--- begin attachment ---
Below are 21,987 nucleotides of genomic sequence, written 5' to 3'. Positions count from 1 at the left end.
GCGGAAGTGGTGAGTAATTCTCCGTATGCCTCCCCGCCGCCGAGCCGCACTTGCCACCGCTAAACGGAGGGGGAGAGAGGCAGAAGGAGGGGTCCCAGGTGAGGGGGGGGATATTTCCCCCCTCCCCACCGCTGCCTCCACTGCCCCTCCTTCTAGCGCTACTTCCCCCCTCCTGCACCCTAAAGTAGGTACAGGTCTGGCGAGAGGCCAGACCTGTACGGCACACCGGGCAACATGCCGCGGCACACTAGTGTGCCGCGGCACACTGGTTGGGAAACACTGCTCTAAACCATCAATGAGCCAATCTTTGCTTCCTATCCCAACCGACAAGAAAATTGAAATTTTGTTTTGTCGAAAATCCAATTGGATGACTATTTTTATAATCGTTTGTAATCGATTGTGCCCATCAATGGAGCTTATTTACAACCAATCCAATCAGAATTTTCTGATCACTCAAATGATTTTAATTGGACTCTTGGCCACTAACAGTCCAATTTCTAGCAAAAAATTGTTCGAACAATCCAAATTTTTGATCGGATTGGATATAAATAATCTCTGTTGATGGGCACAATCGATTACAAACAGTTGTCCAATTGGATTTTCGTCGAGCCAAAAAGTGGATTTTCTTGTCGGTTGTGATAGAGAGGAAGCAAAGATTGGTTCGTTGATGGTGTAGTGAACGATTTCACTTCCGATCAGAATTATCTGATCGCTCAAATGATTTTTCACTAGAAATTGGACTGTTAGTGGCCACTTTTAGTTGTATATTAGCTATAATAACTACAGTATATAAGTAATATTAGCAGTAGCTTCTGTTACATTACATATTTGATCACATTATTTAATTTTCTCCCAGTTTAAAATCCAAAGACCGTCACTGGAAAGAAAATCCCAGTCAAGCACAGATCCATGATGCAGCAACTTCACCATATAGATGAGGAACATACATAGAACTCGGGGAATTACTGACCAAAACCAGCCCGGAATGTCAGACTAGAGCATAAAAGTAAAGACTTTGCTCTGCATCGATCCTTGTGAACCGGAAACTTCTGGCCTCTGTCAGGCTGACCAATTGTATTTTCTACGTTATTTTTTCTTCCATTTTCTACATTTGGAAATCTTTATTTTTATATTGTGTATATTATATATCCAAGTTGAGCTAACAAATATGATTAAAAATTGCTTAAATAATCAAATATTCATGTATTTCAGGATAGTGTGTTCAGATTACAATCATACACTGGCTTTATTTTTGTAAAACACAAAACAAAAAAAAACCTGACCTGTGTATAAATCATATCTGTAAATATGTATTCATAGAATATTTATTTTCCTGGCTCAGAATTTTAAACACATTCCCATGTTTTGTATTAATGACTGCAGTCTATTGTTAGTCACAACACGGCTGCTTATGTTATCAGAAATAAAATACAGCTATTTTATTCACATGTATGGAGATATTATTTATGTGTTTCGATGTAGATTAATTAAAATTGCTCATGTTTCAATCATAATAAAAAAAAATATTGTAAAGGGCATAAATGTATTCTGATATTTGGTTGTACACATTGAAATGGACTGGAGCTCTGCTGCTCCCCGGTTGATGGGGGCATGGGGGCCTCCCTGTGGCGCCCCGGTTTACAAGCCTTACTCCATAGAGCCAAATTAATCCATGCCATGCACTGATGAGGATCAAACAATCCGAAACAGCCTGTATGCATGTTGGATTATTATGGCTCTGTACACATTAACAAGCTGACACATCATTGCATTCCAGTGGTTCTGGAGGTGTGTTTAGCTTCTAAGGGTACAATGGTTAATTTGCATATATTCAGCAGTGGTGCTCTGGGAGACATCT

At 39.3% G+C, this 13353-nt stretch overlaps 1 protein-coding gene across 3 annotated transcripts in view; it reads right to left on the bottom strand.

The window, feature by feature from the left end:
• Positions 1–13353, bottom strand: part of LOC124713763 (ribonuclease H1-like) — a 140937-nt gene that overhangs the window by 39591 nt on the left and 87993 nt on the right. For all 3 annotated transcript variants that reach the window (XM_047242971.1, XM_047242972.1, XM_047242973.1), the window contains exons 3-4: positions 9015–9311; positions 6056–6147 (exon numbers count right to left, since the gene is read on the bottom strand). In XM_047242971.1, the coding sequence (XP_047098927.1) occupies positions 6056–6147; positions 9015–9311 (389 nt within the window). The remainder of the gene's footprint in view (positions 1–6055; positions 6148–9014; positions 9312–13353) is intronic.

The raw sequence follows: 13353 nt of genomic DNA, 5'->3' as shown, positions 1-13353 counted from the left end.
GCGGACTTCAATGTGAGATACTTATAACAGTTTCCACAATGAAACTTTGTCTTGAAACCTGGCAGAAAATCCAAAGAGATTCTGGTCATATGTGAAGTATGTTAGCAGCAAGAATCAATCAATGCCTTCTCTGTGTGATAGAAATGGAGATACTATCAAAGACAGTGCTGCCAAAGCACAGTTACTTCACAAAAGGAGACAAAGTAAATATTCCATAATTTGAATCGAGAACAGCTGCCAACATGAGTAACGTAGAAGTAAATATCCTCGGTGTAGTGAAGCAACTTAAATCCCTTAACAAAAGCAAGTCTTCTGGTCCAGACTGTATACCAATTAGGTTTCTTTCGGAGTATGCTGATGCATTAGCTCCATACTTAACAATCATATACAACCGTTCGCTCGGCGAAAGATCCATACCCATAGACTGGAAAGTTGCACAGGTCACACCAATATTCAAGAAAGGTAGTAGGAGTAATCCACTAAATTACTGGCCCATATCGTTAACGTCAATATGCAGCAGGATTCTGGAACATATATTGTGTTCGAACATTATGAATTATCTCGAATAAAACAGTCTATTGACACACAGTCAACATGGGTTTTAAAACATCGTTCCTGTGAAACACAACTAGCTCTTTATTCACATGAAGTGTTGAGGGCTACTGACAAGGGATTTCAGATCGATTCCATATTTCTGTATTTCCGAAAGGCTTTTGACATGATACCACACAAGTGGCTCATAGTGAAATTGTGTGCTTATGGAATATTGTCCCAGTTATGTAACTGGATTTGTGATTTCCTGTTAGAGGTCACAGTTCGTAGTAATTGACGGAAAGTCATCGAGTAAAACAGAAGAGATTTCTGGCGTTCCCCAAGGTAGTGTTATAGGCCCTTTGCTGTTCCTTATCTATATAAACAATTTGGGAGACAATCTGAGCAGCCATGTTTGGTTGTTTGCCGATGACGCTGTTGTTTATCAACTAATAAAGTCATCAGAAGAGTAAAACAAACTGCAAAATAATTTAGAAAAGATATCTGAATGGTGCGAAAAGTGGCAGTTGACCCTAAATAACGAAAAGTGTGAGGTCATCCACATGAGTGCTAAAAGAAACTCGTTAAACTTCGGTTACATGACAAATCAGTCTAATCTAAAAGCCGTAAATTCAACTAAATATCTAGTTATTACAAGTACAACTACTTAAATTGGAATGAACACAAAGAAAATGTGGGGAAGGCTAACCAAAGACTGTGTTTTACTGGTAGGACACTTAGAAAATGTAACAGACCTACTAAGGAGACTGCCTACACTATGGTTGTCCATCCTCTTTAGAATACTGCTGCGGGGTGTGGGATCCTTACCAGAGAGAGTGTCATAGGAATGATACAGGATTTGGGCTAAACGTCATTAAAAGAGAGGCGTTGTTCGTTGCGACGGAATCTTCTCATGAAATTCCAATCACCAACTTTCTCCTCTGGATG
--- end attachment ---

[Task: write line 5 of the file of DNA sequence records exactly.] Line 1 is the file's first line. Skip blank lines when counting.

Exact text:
• Positions 1–13353, bottom strand: part of LOC124713763 (ribonuclease H1-like) — a 140937-nt gene that overhangs the window by 39591 nt on the left and 87993 nt on the right. For all 3 annotated transcript variants that reach the window (XM_047242971.1, XM_047242972.1, XM_047242973.1), the window contains exons 3-4: positions 9015–9311; positions 6056–6147 (exon numbers count right to left, since the gene is read on the bottom strand). In XM_047242971.1, the coding sequence (XP_047098927.1) occupies positions 6056–6147; positions 9015–9311 (389 nt within the window). The remainder of the gene's footprint in view (positions 1–6055; positions 6148–9014; positions 9312–13353) is intronic.